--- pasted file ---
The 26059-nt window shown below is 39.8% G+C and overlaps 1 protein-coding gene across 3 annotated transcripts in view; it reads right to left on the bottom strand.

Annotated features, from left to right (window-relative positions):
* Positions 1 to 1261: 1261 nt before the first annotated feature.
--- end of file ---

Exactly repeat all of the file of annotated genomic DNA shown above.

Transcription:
The 26059-nt window shown below is 39.8% G+C and overlaps 1 protein-coding gene across 3 annotated transcripts in view; it reads right to left on the bottom strand.

Annotated features, from left to right (window-relative positions):
* Positions 1 to 1261: 1261 nt before the first annotated feature.